A photo of Kakira Sugar Works (Uganda) in 1957 (Courtesy: Tide of Fortune: A family tale, by Manubhai Madhvani) Courtesy: Tide of Fortune: A family tale, by Manubhai Madhvani
26 July 2018

Modi on the India-Africa Dhow Route

Indian Prime Minister Narendra Modi’s visit to Rwanda and Uganda, en route to the BRICS Conference in South Africa (July 25-27), is significant as it is a rebolstering of ties with these East African landlocked nations through their Indian diasporas, ties that will be cemented further by cooperation in defence, finance, education and other sectors. The Bombay Presidency once played a key role in the development of this region

The Presidency Chartered Bank of Bombay on 1 Rampart Row was founded in 1840 and was one of three presidency banks that were the precursors of the State Bank of India (1955) Courtesy: State Bank of India
3 May 2018

Indian banking’s chequered history

The history of modern Indian banking in the 19th century is full of examples of lopsided loan portfolios, favouring a few individuals and businesses, which is not very different from today’s world of financial fraud and manipulation of the system for personal gain. The past still holds many lessons

The historic Bombay Mint Courtesy: Wikipedia Commons
19 April 2018

Rationale for the return of the global rupee

Over 50 years ago, the Indian rupee was a currency of overseas trade besides being the local currency for the Gulf nations and many regions of the Indian Ocean. It fell into a retreat for many reasons. With the Indian economy slated to strengthen 2019 onwards, this is the right time to speed up the rupee’s full capital account convertibility

harvester-2526334_960_720 Courtesy: Pixabay
12 March 2018

Helping Indian farmers: an IFAD perspective

Rasha Omar, agricultural economist and Country Representative, Asia and the Pacific Division, International Fund for Agriculture Development, attended the Think20 Meeting in Mumbai. In an interview, she offers some prescriptions on how to reduce rural poverty in India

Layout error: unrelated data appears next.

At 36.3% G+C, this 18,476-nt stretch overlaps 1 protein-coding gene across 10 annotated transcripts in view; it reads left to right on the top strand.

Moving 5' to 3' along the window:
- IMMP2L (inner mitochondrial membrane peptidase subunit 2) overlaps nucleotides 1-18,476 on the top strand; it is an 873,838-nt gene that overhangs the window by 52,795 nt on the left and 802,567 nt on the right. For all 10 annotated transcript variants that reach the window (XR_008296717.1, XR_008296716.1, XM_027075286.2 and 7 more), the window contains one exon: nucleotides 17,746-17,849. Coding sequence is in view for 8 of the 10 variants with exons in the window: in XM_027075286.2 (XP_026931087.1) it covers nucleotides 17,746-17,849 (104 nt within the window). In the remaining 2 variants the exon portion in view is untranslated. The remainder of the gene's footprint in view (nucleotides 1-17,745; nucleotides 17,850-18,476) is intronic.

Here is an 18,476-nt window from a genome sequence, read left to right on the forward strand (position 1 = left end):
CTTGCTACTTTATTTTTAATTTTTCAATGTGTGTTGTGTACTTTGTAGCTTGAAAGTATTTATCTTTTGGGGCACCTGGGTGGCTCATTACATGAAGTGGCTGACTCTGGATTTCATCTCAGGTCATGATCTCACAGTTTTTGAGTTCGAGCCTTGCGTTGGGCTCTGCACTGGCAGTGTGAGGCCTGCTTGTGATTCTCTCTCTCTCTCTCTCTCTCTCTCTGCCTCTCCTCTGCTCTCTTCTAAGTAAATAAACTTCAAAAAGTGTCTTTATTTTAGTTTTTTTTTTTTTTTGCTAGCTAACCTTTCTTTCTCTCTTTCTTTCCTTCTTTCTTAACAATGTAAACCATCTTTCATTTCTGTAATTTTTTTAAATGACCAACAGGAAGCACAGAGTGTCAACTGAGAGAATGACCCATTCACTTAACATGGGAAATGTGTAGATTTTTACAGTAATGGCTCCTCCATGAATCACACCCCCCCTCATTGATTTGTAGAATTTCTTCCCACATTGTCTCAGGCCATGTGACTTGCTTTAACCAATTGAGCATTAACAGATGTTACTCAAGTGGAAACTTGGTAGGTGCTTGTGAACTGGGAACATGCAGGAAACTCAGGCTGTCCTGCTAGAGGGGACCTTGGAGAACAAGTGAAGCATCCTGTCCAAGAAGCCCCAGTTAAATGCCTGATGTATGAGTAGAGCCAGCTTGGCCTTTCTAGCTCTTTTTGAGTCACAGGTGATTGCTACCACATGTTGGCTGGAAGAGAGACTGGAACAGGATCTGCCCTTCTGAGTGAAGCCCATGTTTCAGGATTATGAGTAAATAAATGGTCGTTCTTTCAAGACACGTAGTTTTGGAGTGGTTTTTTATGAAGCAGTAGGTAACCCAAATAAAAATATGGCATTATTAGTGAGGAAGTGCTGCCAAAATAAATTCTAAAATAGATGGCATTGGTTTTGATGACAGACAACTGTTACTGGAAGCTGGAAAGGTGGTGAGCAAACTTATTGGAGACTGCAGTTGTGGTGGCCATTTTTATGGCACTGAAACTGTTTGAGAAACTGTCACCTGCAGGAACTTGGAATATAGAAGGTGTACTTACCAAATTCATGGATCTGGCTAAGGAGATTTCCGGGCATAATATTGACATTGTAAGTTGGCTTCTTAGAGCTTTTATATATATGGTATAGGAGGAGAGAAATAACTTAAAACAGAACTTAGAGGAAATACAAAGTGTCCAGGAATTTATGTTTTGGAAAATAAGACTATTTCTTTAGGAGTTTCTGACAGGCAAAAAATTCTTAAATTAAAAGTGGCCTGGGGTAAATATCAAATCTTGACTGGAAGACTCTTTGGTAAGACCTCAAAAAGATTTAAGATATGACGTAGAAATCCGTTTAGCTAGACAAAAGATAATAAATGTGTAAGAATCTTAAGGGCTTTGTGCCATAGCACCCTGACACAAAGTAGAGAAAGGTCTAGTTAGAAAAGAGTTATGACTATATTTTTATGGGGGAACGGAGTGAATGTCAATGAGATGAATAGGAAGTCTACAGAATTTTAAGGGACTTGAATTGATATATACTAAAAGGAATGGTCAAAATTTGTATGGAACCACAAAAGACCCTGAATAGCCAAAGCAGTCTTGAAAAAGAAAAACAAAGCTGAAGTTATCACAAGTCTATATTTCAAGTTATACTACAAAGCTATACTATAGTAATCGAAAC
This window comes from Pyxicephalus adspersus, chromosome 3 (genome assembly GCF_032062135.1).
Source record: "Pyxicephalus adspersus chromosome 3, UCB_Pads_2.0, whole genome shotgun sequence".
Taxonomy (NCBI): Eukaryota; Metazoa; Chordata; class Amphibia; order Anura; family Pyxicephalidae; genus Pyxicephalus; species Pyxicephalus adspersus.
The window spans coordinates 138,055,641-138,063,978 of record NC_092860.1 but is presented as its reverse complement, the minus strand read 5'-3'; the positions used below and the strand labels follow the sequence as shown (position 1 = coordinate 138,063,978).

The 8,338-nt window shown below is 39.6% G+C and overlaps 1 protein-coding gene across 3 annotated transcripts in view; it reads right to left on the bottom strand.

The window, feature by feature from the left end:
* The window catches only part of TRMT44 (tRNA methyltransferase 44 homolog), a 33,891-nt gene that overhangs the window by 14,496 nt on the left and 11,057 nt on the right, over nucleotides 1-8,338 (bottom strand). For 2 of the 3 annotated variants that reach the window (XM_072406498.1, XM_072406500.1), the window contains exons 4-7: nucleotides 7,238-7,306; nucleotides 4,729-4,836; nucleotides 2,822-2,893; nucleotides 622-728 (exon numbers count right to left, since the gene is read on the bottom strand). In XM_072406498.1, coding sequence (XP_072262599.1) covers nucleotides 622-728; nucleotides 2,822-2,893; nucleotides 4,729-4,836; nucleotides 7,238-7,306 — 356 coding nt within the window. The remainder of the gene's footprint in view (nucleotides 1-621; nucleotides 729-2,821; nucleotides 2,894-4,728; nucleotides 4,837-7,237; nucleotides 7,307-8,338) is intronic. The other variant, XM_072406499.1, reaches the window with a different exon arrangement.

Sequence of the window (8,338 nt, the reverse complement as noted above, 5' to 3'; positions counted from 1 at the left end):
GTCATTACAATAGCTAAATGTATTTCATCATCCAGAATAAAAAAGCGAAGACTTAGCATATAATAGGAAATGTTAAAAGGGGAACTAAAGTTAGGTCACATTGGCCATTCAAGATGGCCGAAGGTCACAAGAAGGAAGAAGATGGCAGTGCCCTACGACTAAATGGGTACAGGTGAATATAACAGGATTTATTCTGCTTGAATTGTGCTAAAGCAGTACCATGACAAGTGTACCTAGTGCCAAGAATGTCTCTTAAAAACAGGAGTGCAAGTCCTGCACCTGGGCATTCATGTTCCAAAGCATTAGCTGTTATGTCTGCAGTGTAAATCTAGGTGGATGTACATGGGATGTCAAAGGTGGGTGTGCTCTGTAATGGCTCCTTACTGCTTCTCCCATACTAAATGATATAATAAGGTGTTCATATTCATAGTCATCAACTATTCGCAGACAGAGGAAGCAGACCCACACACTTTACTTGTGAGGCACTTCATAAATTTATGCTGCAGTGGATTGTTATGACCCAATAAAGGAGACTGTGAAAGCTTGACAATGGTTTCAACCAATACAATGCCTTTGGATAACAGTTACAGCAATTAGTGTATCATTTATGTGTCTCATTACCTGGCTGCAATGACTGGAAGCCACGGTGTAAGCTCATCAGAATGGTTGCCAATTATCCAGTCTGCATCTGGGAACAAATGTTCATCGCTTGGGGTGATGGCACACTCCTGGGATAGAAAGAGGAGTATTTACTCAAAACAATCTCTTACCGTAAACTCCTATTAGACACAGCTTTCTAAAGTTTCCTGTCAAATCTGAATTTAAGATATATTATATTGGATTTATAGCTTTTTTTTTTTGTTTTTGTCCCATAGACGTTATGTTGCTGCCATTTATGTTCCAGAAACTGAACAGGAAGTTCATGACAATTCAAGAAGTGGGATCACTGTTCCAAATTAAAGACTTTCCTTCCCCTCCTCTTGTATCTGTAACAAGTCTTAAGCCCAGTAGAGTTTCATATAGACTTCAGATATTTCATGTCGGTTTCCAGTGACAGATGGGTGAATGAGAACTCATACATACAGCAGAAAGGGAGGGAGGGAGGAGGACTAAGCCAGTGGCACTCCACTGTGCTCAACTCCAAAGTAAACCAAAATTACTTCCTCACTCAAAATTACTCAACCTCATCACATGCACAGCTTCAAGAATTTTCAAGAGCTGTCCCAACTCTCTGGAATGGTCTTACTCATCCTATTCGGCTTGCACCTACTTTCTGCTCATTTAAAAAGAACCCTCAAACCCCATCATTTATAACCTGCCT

Prime Minister Modi with Israeli Prime Minister Netanyahu taking a leisurely stroll along Olga beach in northern Israel, on the last day of the Indian PM's historic visit in July 2017. Courtesy: Flickr/MEA India
11 January 2018

Soft power of Israel’s Indian Jews

Israel’s Prime Minister Benjamin (Bibi) Netanyahu’s official visit to India from January 14 to 19 will lay accent on the many commercial ties that bind the two countries. Equally important, if less visible, is Israel’s Indian Jewish diaspora, that has benefited greatly ever since full diplomatic relations were established

'Kwan Tai Kung, the Great Warrior King, is the main deity in the Chinese Temple on Nawab Tank Road. In the Chinese religious hierarchy he is on par with Confucius, the great teacher and philosopher. Courtesy: flickr
6 December 2017

Bombay’s Chinese cultural links

Bombay city has always had a soft corner for everything Chinese. It was a taste created by the early Parsi merchants, who profited significantly from the cotton and opium trade with China in the second half of the 19th century. There is no confirmed date on when the Chinese first came to Bombay, bringing with them some unmatched skills, besides their cuisine. But today, it’s a reinvigorated economic engagement: Chinese goods flood Mumbai’s markets. Chinese companies and a bank are setting up base, while Indian conglomerates, in turn, are acquiring a growing presence in China

2223080434_38c7f3dee1 Courtesy: Flickr
1 November 2017

Indian Chinese diaspora: from Calcutta to Toronto

The 200-year-old history of the Indian Chinese population – currently 3,000 – in Calcutta and Bombay shows how the two civilisations were deeply connected. Buddhism and trade forged the link in the ancient past, but a forgotten aspect is the more recent, once vibrant Chinese presence in India. The bustling China Towns of yore fell silent after the 1962 India-China war that impelled the migration of the Indian Chinese to Canada, Hong Kong and Australia. Revisiting this period can offer many lessons in cultural assimilation and diplomacy in the more fractious present